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Food delivery in Leigh Looking for food delivery in Leigh? It was a lesson in propriety to see her escorting the children to school, walking sedately by their side when they were well behaved, and butting them back into line if they strayed.

There is a room in the basement of Miss Fulsom's school where the nurses wait. They sat on forms, while Nana lay on the floor, but that was the only difference.

They affected to ignore her as of an inferior social status to themselves, and she despised their light talk.

She resented visits to the nursery from Mrs. Darling's friends, but if they did come she first whipped off Michael's pinafore and put him into the one with blue braiding, and smoothed out Wendy and made a dash at John's hair.

No nursery could possibly have been conducted more correctly, and Mr. Darling knew it, yet he sometimes wondered uneasily whether the neighbours talked.

Nana also troubled him in another way. He had sometimes a feeling that she did not admire him. Darling would assure him, and then she would sign to the children to be specially nice to father.

Lovely dances followed, in which the only other servant, Liza, was sometimes allowed to join. Such a midget she looked in her long skirt and maid's cap, though she had sworn, when engaged, that she would never see ten again.

The gaiety of those romps! And gayest of all was Mrs. Darling, who would pirouette so wildly that all you could see of her was the kiss, and then if you had dashed at her you might have got it.

There never was a simpler happier family until the coming of Peter Pan. Darling first heard of Peter when she was tidying up her children's minds.

It is the nightly custom of every good mother after her children are asleep to rummage in their minds and put things straight for next morning, repacking into their proper places the many articles that have wandered during the day.

If you could keep awake but of course you can't you would see your own mother doing this, and you would find it very interesting to watch her.

It is quite like tidying up drawers. You would see her on her knees, I expect, lingering humorously over some of your contents, wondering where on earth you had picked this thing up, making discoveries sweet and not so sweet, pressing this to her cheek as if it were as nice as a kitten, and hurriedly stowing that out of sight.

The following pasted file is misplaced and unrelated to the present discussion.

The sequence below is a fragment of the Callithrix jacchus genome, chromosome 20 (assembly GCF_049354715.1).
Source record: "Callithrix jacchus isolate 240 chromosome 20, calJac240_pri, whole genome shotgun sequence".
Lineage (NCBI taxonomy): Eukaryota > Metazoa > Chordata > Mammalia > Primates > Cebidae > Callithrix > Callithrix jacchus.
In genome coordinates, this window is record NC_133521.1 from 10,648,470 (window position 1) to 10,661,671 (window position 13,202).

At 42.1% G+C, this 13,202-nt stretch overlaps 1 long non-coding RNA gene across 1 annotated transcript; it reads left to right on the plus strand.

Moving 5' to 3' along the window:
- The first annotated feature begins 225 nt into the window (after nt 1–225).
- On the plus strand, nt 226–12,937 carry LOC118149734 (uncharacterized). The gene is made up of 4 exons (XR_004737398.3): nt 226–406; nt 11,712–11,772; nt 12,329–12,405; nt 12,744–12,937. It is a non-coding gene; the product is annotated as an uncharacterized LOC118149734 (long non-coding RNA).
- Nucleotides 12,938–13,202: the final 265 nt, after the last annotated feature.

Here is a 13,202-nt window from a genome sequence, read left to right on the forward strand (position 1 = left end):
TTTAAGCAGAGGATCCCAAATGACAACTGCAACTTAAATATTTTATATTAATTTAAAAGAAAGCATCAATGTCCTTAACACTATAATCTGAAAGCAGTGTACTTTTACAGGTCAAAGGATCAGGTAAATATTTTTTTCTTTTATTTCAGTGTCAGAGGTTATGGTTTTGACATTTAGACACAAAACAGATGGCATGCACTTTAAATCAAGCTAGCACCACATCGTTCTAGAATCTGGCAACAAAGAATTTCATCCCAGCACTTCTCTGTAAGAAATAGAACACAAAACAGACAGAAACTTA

When you wake in the morning, the naughtiness and evil passions with which you went to bed have been folded up small and placed at the bottom of your mind and on the top, beautifully aired, are spread out your prettier thoughts, ready for you to put on.

I don't know whether you have ever seen a map of a person's mind. Doctors sometimes draw maps of other parts of you, and your own map can become intensely interesting, but catch them trying to draw a map of a child's mind, which is not only confused, but keeps going round all the time.

There are zigzag lines on it, just like your temperature on a card, and these are probably roads in the island, for the Neverland is always more or less an island, with astonishing splashes of colour here and there, and coral reefs and rakish-looking craft in the offing, and savages and lonely lairs, and gnomes who are mostly tailors, and caves through which a river runs, and princes with six elder brothers, and a hut fast going to decay, and one very small old lady with a hooked nose.

It would be an easy map if that were all, but there is also first day at school, religion, fathers, the round pond, needle-work, murders, hangings, verbs that take the dative, chocolate pudding day, getting into braces, say ninety-nine, three-pence for pulling out your tooth yourself, and so on, and either these are part of the island or they are another map showing through, and it is all rather confusing, especially as nothing will stand still.

Of course the Neverlands vary a good deal. John's, for instance, had a lagoon with flamingoes flying over it at which John was shooting, while Michael, who was very small, had a flamingo with lagoons flying over it.

John lived in a boat turned upside down on the sands, Michael in a wigwam, Wendy in a house of leaves deftly sewn together.

John had no friends, Michael had friends at night, Wendy had a pet wolf forsaken by its parents, but on the whole the Neverlands have a family resemblance, and if they stood still in a row you could say of them that they have each other's nose, and so forth.

On these magic shores children at play are for ever beaching their coracles [simple boat]. We too have been there; we can still hear the sound of the surf, though we shall land no more.

Of all delectable islands the Neverland is the snuggest and most compact, not large and sprawly, you know, with tedious distances between one adventure and another, but nicely crammed.

When you play at it by day with the chairs and table-cloth, it is not in the least alarming, but in the two minutes before you go to sleep it becomes very real.

That is why there are night-lights. Occasionally in her travels through her children's minds Mrs. Darling found things she could not understand, and of these quite the most perplexing was the word Peter.

She knew of no Peter, and yet he was here and there in John and Michael's minds, while Wendy's began to be scrawled all over with him. The name stood out in bolder letters than any of the other words, and as Mrs.

Darling gazed she felt that it had an oddly cocky appearance. Her mother had been questioning her. At first Mrs. Darling did not know, but after thinking back into her childhood she just remembered a Peter Pan who was said to live with the fairies.

There were odd stories about him, as that when children died he went part of the way with them, so that they should not be frightened.

She had believed in him at the time, but now that she was married and full of sense she quite doubted whether there was any such person.

Darling consulted Mr. Darling, but he smiled pooh-pooh. Leave it alone, and it will blow over. But it would not blow over and soon the troublesome boy gave Mrs.